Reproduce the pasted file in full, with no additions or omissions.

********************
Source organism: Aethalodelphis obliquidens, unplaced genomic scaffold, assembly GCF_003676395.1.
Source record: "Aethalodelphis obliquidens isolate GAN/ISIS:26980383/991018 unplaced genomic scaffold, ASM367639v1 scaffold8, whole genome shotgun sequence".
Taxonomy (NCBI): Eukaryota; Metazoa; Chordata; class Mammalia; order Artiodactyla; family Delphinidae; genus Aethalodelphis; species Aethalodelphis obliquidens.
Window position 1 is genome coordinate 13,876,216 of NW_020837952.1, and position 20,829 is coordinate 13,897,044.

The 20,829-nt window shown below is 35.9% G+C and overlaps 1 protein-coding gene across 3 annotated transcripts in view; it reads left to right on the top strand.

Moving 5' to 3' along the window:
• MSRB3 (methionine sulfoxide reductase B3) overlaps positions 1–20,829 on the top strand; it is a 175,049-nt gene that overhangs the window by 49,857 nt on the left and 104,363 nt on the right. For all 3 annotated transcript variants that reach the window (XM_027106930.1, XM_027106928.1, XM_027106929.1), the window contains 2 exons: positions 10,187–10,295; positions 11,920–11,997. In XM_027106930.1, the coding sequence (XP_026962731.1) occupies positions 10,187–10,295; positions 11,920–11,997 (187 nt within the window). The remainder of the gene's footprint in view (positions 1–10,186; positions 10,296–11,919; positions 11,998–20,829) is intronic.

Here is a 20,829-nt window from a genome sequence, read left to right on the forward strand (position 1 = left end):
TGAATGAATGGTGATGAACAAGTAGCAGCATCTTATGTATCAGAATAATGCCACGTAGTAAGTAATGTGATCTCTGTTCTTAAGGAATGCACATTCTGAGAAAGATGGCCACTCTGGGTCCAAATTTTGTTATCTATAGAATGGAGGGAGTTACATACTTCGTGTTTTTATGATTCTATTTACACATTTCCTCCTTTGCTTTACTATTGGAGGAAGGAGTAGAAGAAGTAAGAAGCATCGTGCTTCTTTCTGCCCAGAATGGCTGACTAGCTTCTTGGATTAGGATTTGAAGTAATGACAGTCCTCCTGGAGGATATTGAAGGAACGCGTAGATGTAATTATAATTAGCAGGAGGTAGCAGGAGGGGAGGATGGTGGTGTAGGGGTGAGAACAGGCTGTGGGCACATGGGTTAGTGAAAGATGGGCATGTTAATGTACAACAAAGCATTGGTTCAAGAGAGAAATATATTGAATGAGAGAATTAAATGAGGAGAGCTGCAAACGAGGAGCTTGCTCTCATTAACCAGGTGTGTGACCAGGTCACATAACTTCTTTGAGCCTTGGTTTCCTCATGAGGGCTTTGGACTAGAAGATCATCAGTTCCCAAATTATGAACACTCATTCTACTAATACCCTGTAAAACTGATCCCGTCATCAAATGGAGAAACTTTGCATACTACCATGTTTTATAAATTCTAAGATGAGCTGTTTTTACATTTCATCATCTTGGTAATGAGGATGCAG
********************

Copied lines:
Source organism: Aethalodelphis obliquidens, unplaced genomic scaffold, assembly GCF_003676395.1.
Source record: "Aethalodelphis obliquidens isolate GAN/ISIS:26980383/991018 unplaced genomic scaffold, ASM367639v1 scaffold8, whole genome shotgun sequence".
Taxonomy (NCBI): Eukaryota; Metazoa; Chordata; class Mammalia; order Artiodactyla; family Delphinidae; genus Aethalodelphis; species Aethalodelphis obliquidens.
Window position 1 is genome coordinate 13,876,216 of NW_020837952.1, and position 20,829 is coordinate 13,897,044.

The 20,829-nt window shown below is 35.9% G+C and overlaps 1 protein-coding gene across 3 annotated transcripts in view; it reads left to right on the top strand.

Moving 5' to 3' along the window:
• MSRB3 (methionine sulfoxide reductase B3) overlaps positions 1–20,829 on the top strand; it is a 175,049-nt gene that overhangs the window by 49,857 nt on the left and 104,363 nt on the right. For all 3 annotated transcript variants that reach the window (XM_027106930.1, XM_027106928.1, XM_027106929.1), the window contains 2 exons: positions 10,187–10,295; positions 11,920–11,997. In XM_027106930.1, the coding sequence (XP_026962731.1) occupies positions 10,187–10,295; positions 11,920–11,997 (187 nt within the window). The remainder of the gene's footprint in view (positions 1–10,186; positions 10,296–11,919; positions 11,998–20,829) is intronic.

Here is a 20,829-nt window from a genome sequence, read left to right on the forward strand (position 1 = left end):
TGAATGAATGGTGATGAACAAGTAGCAGCATCTTATGTATCAGAATAATGCCACGTAGTAAGTAATGTGATCTCTGTTCTTAAGGAATGCACATTCTGAGAAAGATGGCCACTCTGGGTCCAAATTTTGTTATCTATAGAATGGAGGGAGTTACATACTTCGTGTTTTTATGATTCTATTTACACATTTCCTCCTTTGCTTTACTATTGGAGGAAGGAGTAGAAGAAGTAAGAAGCATCGTGCTTCTTTCTGCCCAGAATGGCTGACTAGCTTCTTGGATTAGGATTTGAAGTAATGACAGTCCTCCTGGAGGATATTGAAGGAACGCGTAGATGTAATTATAATTAGCAGGAGGTAGCAGGAGGGGAGGATGGTGGTGTAGGGGTGAGAACAGGCTGTGGGCACATGGGTTAGTGAAAGATGGGCATGTTAATGTACAACAAAGCATTGGTTCAAGAGAGAAATATATTGAATGAGAGAATTAAATGAGGAGAGCTGCAAACGAGGAGCTTGCTCTCATTAACCAGGTGTGTGACCAGGTCACATAACTTCTTTGAGCCTTGGTTTCCTCATGAGGGCTTTGGACTAGAAGATCATCAGTTCCCAAATTATGAACACTCATTCTACTAATACCCTGTAAAACTGATCCCGTCATCAAATGGAGAAACTTTGCATACTACCATGTTTTATAAATTCTAAGATGAGCTGTTTTTACATTTCATCATCTTGGTAATGAGGATGCAG